Цікава стаття про лікування коропових — Лечение карпов кои (англ)
A few words about treating Koi and Goldfish in a pond environment…
Koi & goldfish treatments do not work in cold water! Cold water = 65°F or lower. It is best to have a way to isolate and treat the fish away from the pond. The bacteria and other pathogens that attack your Koi and Goldfish love the cooler water. To speed the healing process, it is best to heat them up! 80° to 82°F works very well. The only reason to heat the fish up any higher, is if they have contacted a viral infection. KHV, SVC and Dropsy, can be cured with heat only. 86°F+ for a one week heat treatment is required to kill a virus.
EASE UP ON THE SALT! Are you having an Ammonia or Nitrite problem in your pond? A very high salt level such as 0.03% in your main pond will destroy your beneficial bacteria. Salt is very antiseptic and kills bacteria. Even your good bacteria! You should never ever do this. High salt levels are meant for a bath in a hospital tank or as a dip. A normal salt level for your main pond should be 0.01% or lower.
Notice something about our product section on this site? We do not carry injectables. Why? they are not needed. People do more damage sticking needles into their fish than our medications could possibly do. Adding an antibiotic to the Koi or Goldfish feed is much safer and it really works. Fish are low in vascularity so the injections do not work the same for a fish as they do for dogs, cats and humans. F.Y.I.
And last but not least: Never ever remove your Koi or Goldfish from the pond and wrestle it around trying to put antibiotic ointment on it or a Betadine/Iodine type product. These things will wash off of the fish anyway and are for a temporary sterilization only (surgery). You will do more harm to the fish by stressing it out this way. An example of this would be if you had a cut on your hand, applied these products and then went swimming.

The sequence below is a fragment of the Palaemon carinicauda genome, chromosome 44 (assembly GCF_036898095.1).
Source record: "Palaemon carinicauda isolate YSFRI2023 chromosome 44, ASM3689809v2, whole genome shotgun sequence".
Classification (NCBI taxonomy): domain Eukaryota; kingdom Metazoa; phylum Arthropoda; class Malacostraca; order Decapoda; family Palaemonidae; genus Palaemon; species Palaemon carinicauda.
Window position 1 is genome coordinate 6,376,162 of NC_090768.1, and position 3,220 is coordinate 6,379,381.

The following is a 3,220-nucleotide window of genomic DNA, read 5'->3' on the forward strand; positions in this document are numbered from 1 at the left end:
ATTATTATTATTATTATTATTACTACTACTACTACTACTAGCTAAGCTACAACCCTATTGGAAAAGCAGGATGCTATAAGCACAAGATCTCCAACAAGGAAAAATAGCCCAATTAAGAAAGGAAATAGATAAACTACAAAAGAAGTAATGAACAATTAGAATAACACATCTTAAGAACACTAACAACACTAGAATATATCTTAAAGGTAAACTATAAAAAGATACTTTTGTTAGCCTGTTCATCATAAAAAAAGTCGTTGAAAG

Open sores on your fish? This is one of two things, either Aeromonas bacteria, or Pseudomonas bacteria. How can you tell the difference? You can’t. These two pathogens create open sores on the fish that look identical in appearance. If you cannot make a slide from a scraping on the fish, then you will have to treat them with one or two different antibiotics. Aeromonas bacteria is the most widespread during spring and summer. We suggest using Oxytetracycline hydrochloride for this treatment. If you use this antibiotic for 7 days and no improvement is seen, try switching them over to Neomycin. Neomycin sulfate and Kanamycin sulfate are used to treat Pseudomonas bacteria.
Open sores go away and come back again? If this is the case, it sounds like your fish has come into contact with a virus, either SVC or KHV. The reason that the sores are coming back is, the antibiotics are working in a bacterial-static manner. Meaning that, they are working for the secondary infections on the fish, but not on the virus. You must isolate these fish if possible and heat them up to 86°F — 88°F for one week. Slowly cool them down to around 80°F and treat any secondary infections they may have at this point.